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State officials meet at Morehouse School of Medicine to discuss vaccine access for Black people

There are three barriers that keep Black people from getting vaccinated, according to officials.

ATLANTA — Georgia Governor Brian Kemp, Dr. Kathleen Toomey, and other state officials met with community leaders at Morehouse School of Medicine Wednesday morning to address how the state is working to ensure the COVID-19 vaccine reaches African Americans

Center for Disease Control and Prevention reports continues to show that Black people are more likely to have severe symptoms - or die - from the virus which makes access to the vaccine more crucial. 

Three barriers continue to impact African Americans from being vaccinated: vaccine supply, vaccine hesitancy and access to vaccine clinics.  

Kemp said vaccine supply is what it is for now, but he's hopeful it will increase as time goes by. 

Dr. Valerie Montgomery Rice, President of Morehouse School of Medicine, said the school has been involved in offering vaccines to people in the community.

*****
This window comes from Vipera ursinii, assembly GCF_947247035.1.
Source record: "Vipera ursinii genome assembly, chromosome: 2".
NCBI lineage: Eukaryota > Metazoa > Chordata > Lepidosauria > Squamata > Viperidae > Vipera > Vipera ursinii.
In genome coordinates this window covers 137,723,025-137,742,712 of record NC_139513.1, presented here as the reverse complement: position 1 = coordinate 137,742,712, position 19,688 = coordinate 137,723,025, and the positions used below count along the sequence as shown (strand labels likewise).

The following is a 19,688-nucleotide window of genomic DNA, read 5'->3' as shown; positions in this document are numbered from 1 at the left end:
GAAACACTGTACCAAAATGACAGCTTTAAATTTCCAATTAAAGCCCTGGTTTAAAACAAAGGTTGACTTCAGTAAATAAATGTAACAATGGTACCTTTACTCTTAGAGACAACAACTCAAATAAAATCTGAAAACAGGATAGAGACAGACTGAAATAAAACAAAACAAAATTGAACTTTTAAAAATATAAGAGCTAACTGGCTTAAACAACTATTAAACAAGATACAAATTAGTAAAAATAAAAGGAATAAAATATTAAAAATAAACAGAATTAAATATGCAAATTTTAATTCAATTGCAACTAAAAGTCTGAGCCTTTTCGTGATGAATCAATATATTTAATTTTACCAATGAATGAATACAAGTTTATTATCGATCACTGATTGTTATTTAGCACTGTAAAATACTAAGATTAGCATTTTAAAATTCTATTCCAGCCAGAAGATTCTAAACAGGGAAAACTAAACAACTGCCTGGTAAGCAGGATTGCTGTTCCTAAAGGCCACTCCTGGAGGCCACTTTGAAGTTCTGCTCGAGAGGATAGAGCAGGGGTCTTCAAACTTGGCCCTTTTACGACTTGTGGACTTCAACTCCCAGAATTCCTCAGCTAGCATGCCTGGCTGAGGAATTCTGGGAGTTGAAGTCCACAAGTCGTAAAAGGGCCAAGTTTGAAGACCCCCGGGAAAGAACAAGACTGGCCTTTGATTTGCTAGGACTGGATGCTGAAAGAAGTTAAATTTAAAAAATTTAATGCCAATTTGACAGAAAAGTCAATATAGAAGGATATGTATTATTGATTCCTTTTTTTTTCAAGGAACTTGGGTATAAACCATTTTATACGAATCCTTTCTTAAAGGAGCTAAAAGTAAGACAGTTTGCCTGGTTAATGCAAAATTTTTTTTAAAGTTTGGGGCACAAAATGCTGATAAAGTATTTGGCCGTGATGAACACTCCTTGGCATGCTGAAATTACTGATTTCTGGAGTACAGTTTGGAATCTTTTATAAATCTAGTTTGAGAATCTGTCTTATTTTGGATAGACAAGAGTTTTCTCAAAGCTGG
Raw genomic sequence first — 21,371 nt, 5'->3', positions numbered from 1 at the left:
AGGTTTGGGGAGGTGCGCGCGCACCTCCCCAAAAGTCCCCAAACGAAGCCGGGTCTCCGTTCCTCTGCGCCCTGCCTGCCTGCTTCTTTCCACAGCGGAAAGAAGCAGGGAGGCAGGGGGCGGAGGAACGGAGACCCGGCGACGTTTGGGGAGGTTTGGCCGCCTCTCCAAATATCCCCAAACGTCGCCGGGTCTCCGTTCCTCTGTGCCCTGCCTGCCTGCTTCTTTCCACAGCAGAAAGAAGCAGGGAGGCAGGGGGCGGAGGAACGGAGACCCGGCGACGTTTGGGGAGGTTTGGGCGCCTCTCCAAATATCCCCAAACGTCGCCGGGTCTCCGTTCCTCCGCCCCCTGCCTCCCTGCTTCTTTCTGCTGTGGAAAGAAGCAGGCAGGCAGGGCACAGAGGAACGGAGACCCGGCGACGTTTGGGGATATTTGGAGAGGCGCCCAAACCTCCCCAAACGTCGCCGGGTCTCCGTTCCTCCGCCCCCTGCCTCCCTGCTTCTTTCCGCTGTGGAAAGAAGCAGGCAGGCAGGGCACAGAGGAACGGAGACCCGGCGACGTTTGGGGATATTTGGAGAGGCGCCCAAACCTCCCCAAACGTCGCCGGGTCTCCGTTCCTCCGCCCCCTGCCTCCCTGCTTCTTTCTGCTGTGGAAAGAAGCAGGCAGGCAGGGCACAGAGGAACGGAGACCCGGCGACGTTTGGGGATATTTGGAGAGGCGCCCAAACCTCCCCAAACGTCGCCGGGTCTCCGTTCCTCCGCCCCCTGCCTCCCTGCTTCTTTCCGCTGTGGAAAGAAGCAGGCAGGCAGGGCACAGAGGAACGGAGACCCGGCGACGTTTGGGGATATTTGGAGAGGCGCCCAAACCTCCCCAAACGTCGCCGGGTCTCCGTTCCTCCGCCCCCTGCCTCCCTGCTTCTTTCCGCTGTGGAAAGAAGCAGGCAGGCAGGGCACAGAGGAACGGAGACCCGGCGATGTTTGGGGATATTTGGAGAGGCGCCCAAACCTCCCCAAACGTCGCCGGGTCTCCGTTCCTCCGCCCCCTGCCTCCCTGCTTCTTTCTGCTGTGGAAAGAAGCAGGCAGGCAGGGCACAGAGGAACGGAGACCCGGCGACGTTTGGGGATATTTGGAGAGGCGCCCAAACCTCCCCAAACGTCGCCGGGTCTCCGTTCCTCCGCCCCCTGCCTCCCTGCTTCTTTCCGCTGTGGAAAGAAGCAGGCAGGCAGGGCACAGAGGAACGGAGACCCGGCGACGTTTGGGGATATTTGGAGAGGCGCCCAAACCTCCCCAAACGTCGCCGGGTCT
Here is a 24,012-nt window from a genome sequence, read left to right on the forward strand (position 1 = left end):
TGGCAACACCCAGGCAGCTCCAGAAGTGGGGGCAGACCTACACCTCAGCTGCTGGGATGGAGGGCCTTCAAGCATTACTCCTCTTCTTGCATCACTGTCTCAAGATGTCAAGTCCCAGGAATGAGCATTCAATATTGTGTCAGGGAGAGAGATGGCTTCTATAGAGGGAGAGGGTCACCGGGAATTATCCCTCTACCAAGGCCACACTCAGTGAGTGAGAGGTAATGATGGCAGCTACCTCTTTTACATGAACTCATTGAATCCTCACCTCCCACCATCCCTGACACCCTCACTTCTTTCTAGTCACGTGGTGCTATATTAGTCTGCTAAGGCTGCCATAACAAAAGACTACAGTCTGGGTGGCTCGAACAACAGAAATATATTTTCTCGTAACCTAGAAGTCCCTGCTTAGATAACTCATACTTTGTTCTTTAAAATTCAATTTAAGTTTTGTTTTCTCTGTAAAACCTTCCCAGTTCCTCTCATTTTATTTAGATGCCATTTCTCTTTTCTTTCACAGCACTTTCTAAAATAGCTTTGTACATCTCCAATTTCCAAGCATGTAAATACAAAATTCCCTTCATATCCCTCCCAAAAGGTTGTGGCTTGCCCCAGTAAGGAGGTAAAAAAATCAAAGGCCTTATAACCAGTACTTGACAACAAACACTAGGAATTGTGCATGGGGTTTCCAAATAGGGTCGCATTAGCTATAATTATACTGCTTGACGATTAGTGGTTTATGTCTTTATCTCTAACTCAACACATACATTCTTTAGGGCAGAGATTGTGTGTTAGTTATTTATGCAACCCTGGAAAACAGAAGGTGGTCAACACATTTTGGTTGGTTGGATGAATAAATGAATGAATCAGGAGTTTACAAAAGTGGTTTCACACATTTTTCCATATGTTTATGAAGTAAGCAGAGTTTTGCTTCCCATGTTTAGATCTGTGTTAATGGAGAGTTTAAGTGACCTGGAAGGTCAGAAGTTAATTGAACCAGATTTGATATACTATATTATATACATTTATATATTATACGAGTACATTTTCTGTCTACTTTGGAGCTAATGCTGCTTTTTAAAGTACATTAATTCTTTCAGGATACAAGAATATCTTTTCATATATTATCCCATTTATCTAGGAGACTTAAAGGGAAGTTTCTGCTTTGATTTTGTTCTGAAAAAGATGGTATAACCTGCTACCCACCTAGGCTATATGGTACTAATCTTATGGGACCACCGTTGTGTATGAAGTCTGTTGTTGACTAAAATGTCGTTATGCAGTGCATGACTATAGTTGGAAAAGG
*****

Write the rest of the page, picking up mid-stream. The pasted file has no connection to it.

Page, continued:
RELATED: Gov. Kemp, Toomey participate in Morehouse School of Medicine roundtable on vaccine hesitancy

According to Rice, the numbers show vaccine hesitancy has been replaced with vaccine acceptance. 

"Here at Morehouse school of medicine we have eight thousand people on the waiting list," Rice said. "They've done about twelve hundred vaccinations so far, 68.8% of those vaccinations have been African Americans, compared to the national average of 4.7%."

"If you put the vaccination sites in the right community you will get people of color being vaccinated," she explained during the roundtable. 

Dr. Toomey said they are using mobile vaccination clinics and providing rides to sites to better improve access to communities of color. That service has begun in Fulton County.